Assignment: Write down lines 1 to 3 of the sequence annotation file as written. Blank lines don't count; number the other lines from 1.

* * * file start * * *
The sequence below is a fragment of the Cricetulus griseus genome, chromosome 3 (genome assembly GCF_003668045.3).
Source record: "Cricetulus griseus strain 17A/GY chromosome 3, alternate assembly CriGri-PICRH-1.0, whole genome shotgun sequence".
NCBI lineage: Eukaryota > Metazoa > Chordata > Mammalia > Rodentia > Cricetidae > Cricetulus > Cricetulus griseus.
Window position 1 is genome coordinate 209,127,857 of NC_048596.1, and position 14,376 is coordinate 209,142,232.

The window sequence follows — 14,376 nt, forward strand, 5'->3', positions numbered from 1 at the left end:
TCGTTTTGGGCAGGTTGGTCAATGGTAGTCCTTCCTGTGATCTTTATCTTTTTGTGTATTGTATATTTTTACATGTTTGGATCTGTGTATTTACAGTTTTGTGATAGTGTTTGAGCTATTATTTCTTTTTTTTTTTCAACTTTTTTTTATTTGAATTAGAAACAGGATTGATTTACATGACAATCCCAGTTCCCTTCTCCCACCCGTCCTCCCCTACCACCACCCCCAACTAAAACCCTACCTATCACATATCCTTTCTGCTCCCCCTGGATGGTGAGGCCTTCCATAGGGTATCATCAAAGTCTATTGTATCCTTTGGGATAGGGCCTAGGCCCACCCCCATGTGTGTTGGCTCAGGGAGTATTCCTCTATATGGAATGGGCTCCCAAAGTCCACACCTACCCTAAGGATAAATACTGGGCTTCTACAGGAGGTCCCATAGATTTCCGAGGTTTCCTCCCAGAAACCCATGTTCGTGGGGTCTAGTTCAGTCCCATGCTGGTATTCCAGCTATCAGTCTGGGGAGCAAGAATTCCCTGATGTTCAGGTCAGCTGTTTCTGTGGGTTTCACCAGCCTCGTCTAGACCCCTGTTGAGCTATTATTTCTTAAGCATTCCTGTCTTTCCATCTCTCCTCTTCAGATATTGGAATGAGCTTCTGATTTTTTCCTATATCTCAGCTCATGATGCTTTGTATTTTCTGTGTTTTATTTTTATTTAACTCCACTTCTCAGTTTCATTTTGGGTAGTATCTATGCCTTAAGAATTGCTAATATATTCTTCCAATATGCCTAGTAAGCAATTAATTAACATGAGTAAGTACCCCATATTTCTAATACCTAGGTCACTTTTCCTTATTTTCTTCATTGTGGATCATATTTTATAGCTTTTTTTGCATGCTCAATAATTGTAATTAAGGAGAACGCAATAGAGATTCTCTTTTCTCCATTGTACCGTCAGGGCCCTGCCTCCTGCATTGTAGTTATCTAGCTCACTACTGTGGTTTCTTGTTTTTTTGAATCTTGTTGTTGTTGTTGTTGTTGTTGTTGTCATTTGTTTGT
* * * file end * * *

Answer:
The sequence below is a fragment of the Cricetulus griseus genome, chromosome 3 (genome assembly GCF_003668045.3).
Source record: "Cricetulus griseus strain 17A/GY chromosome 3, alternate assembly CriGri-PICRH-1.0, whole genome shotgun sequence".
NCBI lineage: Eukaryota > Metazoa > Chordata > Mammalia > Rodentia > Cricetidae > Cricetulus > Cricetulus griseus.